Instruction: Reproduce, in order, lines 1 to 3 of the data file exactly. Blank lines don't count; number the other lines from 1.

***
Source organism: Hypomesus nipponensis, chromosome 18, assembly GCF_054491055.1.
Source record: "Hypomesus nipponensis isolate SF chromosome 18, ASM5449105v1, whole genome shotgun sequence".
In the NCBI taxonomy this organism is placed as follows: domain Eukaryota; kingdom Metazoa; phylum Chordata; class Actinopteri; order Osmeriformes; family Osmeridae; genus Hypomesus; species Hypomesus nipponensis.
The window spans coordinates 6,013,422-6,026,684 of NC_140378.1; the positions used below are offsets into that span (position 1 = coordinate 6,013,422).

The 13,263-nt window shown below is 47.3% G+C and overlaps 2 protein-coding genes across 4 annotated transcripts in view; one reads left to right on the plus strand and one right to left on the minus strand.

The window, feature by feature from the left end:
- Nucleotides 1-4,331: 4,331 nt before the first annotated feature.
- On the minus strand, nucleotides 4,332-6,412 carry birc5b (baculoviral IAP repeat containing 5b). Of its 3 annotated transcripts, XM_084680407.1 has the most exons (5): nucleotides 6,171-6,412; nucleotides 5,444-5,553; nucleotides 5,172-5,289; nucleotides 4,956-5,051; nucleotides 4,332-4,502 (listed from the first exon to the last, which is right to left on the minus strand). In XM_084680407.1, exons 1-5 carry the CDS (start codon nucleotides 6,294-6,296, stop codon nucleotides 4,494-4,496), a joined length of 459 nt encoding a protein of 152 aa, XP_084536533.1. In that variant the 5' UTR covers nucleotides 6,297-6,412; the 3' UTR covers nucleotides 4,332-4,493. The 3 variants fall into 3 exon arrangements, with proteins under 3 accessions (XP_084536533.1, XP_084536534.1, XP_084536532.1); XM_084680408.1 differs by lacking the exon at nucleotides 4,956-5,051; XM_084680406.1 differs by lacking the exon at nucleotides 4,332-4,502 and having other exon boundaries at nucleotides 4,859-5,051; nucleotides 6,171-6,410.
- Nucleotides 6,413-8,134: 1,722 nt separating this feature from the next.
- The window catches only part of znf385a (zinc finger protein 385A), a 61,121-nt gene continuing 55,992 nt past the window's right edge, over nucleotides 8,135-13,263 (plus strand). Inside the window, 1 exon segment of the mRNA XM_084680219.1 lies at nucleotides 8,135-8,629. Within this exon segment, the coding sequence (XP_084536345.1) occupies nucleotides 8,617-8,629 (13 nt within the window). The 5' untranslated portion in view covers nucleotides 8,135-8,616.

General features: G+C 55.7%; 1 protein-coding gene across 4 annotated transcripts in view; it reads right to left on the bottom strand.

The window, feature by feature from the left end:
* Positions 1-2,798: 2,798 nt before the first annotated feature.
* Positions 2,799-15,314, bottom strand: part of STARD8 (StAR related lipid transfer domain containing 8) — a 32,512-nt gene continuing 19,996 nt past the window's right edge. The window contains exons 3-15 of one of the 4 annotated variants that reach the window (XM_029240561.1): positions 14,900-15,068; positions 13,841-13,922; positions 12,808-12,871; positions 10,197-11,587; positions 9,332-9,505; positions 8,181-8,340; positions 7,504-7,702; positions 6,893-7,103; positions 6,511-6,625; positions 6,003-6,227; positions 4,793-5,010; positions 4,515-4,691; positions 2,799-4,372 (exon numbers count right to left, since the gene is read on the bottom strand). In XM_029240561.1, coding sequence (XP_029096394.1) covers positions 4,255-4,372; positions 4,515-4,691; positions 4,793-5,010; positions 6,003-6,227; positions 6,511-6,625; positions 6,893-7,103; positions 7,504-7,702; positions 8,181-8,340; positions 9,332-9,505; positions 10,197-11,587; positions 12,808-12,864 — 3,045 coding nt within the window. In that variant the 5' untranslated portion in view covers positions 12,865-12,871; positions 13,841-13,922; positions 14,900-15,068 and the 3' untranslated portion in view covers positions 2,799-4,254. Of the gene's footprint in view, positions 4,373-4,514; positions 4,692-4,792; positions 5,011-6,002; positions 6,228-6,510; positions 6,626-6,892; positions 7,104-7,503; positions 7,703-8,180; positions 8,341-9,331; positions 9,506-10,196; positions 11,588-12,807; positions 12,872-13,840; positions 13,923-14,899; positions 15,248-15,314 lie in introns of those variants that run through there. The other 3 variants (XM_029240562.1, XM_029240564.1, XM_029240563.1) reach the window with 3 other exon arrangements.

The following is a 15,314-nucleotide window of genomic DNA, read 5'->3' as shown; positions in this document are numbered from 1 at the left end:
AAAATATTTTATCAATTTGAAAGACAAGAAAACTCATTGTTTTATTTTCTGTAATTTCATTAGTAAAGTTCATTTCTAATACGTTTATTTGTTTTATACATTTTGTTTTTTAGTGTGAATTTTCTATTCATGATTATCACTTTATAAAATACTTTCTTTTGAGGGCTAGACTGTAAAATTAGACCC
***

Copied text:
Source organism: Hypomesus nipponensis, chromosome 18, assembly GCF_054491055.1.
Source record: "Hypomesus nipponensis isolate SF chromosome 18, ASM5449105v1, whole genome shotgun sequence".
In the NCBI taxonomy this organism is placed as follows: domain Eukaryota; kingdom Metazoa; phylum Chordata; class Actinopteri; order Osmeriformes; family Osmeridae; genus Hypomesus; species Hypomesus nipponensis.